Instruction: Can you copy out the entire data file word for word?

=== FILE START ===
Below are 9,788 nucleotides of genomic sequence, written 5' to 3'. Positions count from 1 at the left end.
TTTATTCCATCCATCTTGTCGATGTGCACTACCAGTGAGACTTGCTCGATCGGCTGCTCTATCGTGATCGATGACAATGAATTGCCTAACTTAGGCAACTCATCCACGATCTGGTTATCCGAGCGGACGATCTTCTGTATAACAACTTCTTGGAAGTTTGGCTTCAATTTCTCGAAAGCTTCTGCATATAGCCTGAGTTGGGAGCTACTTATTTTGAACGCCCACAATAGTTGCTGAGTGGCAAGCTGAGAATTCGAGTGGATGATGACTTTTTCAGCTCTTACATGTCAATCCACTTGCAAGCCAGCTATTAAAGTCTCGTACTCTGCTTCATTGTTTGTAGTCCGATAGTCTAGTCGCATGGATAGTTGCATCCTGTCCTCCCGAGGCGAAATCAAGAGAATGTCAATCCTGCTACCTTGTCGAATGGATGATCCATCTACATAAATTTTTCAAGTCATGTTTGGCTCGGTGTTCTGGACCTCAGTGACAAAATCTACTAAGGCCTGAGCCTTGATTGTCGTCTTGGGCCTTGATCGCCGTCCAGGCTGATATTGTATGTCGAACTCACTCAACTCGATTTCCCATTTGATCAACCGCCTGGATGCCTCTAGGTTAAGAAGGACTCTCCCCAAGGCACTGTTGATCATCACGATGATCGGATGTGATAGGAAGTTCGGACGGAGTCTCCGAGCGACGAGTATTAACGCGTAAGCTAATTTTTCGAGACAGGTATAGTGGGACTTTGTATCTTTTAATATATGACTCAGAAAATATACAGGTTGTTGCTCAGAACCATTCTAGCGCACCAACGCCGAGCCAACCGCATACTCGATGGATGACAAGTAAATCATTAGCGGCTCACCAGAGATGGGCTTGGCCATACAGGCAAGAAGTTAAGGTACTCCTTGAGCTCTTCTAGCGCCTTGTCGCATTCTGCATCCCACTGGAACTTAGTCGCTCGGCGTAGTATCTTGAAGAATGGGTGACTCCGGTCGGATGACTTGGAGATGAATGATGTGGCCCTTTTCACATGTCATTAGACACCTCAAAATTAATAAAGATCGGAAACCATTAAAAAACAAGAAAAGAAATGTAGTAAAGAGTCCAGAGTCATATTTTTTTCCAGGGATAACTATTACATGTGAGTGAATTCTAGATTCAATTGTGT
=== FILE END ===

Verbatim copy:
Below are 9,788 nucleotides of genomic sequence, written 5' to 3'. Positions count from 1 at the left end.
TTTATTCCATCCATCTTGTCGATGTGCACTACCAGTGAGACTTGCTCGATCGGCTGCTCTATCGTGATCGATGACAATGAATTGCCTAACTTAGGCAACTCATCCACGATCTGGTTATCCGAGCGGACGATCTTCTGTATAACAACTTCTTGGAAGTTTGGCTTCAATTTCTCGAAAGCTTCTGCATATAGCCTGAGTTGGGAGCTACTTATTTTGAACGCCCACAATAGTTGCTGAGTGGCAAGCTGAGAATTCGAGTGGATGATGACTTTTTCAGCTCTTACATGTCAATCCACTTGCAAGCCAGCTATTAAAGTCTCGTACTCTGCTTCATTGTTTGTAGTCCGATAGTCTAGTCGCATGGATAGTTGCATCCTGTCCTCCCGAGGCGAAATCAAGAGAATGTCAATCCTGCTACCTTGTCGAATGGATGATCCATCTACATAAATTTTTCAAGTCATGTTTGGCTCGGTGTTCTGGACCTCAGTGACAAAATCTACTAAGGCCTGAGCCTTGATTGTCGTCTTGGGCCTTGATCGCCGTCCAGGCTGATATTGTATGTCGAACTCACTCAACTCGATTTCCCATTTGATCAACCGCCTGGATGCCTCTAGGTTAAGAAGGACTCTCCCCAAGGCACTGTTGATCATCACGATGATCGGATGTGATAGGAAGTTCGGACGGAGTCTCCGAGCGACGAGTATTAACGCGTAAGCTAATTTTTCGAGACAGGTATAGTGGGACTTTGTATCTTTTAATATATGACTCAGAAAATATACAGGTTGTTGCTCAGAACCATTCTAGCGCACCAACGCCGAGCCAACCGCATACTCGATGGATGACAAGTAAATCATTAGCGGCTCACCAGAGATGGGCTTGGCCATACAGGCAAGAAGTTAAGGTACTCCTTGAGCTCTTCTAGCGCCTTGTCGCATTCTGCATCCCACTGGAACTTAGTCGCTCGGCGTAGTATCTTGAAGAATGGGTGACTCCGGTCGGATGACTTGGAGATGAATGATGTGGCCCTTTTCACATGTCATTAGACACCTCAAAATTAATAAAGATCGGAAACCATTAAAAAACAAGAAAAGAAATGTAGTAAAGAGTCCAGAGTCATATTTTTTTCCAGGGATAACTATTACATGTGAGTGAATTCTAGATTCAATTGTGT